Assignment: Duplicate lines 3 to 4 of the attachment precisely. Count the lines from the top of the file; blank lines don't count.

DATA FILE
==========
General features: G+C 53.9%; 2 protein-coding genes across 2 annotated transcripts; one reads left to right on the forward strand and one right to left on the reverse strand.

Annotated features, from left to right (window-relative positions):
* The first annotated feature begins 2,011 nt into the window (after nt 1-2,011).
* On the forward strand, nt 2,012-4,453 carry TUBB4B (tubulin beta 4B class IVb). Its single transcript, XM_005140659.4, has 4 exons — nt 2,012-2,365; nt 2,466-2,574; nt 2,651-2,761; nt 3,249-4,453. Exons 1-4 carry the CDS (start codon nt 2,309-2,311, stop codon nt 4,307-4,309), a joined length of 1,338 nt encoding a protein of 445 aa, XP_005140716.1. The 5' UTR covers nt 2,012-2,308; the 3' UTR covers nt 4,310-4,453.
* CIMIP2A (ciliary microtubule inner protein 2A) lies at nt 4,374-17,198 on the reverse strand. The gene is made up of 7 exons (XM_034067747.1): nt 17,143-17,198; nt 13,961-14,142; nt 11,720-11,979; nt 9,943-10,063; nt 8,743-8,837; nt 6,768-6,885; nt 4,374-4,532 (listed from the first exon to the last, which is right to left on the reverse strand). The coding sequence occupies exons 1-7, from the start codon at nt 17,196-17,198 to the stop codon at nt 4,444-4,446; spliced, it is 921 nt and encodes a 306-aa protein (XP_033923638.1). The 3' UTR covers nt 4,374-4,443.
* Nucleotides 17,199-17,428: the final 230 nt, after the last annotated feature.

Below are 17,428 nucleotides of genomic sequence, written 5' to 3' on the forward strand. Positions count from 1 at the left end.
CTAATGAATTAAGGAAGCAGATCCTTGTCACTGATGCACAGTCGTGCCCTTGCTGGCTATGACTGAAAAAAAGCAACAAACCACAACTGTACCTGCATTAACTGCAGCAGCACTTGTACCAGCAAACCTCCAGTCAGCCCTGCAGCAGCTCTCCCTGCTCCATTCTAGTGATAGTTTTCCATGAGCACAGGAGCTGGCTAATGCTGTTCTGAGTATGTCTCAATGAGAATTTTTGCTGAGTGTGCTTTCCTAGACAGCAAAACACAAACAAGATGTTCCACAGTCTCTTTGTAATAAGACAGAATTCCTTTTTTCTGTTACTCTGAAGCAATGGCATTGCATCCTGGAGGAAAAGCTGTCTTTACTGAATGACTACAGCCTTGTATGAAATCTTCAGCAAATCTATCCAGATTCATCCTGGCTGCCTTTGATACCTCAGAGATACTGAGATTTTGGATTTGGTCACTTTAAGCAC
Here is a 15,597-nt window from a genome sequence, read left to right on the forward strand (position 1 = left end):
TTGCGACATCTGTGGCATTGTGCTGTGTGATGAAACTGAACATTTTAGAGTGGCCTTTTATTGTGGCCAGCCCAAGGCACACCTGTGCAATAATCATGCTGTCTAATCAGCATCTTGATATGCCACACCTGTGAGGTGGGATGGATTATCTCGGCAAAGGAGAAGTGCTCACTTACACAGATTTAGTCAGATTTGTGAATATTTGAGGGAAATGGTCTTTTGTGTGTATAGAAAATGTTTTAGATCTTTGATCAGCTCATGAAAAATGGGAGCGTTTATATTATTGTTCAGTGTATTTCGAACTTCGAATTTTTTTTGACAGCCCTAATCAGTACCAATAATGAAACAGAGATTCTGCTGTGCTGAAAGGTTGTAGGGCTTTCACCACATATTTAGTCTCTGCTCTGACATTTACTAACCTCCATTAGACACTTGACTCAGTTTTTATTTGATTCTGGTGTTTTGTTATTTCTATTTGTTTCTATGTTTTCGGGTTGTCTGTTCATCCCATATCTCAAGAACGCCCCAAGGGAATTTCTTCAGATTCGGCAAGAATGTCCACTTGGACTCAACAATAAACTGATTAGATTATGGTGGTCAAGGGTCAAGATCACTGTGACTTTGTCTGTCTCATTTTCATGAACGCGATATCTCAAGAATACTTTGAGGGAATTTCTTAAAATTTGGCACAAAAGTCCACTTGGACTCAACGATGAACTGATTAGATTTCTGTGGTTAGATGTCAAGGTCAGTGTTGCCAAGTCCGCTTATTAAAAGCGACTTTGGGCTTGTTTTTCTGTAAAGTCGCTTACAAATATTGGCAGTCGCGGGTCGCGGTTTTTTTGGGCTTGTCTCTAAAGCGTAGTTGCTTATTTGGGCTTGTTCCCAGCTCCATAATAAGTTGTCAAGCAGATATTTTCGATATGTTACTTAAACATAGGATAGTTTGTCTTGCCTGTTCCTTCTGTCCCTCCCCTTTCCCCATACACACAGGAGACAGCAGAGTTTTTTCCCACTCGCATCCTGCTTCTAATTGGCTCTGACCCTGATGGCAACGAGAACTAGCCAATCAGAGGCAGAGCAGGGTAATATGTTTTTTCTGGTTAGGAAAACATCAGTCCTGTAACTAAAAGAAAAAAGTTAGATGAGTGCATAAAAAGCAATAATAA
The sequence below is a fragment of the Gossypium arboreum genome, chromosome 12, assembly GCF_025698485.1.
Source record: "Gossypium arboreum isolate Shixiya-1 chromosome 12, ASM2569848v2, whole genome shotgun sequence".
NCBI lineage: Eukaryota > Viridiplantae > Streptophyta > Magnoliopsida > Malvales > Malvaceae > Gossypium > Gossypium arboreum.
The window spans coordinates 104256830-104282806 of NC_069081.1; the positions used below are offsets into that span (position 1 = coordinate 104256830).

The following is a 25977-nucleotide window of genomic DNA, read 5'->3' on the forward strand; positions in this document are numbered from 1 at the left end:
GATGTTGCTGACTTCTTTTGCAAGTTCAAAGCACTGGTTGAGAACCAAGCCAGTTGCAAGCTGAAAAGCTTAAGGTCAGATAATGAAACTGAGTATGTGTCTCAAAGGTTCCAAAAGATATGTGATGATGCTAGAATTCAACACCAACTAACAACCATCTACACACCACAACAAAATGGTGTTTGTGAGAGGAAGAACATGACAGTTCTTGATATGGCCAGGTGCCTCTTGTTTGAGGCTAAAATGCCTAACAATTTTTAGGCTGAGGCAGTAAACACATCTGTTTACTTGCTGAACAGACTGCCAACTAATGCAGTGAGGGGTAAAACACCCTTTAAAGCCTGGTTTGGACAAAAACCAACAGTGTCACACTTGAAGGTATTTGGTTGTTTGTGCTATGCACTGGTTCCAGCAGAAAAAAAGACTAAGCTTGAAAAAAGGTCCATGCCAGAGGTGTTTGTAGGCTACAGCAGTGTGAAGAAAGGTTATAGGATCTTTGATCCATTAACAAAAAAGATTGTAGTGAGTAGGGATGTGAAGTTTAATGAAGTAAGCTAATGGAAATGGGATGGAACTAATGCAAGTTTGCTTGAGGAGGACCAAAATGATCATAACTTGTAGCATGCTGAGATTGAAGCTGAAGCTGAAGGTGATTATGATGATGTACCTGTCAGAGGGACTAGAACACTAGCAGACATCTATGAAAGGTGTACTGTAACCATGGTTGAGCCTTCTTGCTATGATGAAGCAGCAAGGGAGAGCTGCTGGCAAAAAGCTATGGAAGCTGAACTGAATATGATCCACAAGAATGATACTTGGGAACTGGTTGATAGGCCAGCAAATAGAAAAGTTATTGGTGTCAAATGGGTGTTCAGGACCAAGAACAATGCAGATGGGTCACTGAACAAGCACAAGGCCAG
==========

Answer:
* The first annotated feature begins 2,011 nt into the window (after nt 1-2,011).
* On the forward strand, nt 2,012-4,453 carry TUBB4B (tubulin beta 4B class IVb). Its single transcript, XM_005140659.4, has 4 exons — nt 2,012-2,365; nt 2,466-2,574; nt 2,651-2,761; nt 3,249-4,453. Exons 1-4 carry the CDS (start codon nt 2,309-2,311, stop codon nt 4,307-4,309), a joined length of 1,338 nt encoding a protein of 445 aa, XP_005140716.1. The 5' UTR covers nt 2,012-2,308; the 3' UTR covers nt 4,310-4,453.